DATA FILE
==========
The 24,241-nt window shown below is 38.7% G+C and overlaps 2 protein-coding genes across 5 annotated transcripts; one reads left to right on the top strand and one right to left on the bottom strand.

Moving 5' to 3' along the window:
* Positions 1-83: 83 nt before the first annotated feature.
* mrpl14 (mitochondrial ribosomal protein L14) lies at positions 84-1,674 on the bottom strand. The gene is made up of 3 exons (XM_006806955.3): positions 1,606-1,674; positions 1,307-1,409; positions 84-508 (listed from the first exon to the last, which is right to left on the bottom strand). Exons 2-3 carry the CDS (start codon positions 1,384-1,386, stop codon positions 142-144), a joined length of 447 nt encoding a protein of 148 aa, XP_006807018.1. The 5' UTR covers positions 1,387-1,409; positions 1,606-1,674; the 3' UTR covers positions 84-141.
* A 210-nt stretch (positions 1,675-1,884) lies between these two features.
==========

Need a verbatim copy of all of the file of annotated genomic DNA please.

The 24,241-nt window shown below is 38.7% G+C and overlaps 2 protein-coding genes across 5 annotated transcripts; one reads left to right on the top strand and one right to left on the bottom strand.

Moving 5' to 3' along the window:
* Positions 1-83: 83 nt before the first annotated feature.
* mrpl14 (mitochondrial ribosomal protein L14) lies at positions 84-1,674 on the bottom strand. The gene is made up of 3 exons (XM_006806955.3): positions 1,606-1,674; positions 1,307-1,409; positions 84-508 (listed from the first exon to the last, which is right to left on the bottom strand). Exons 2-3 carry the CDS (start codon positions 1,384-1,386, stop codon positions 142-144), a joined length of 447 nt encoding a protein of 148 aa, XP_006807018.1. The 5' UTR covers positions 1,387-1,409; positions 1,606-1,674; the 3' UTR covers positions 84-141.
* A 210-nt stretch (positions 1,675-1,884) lies between these two features.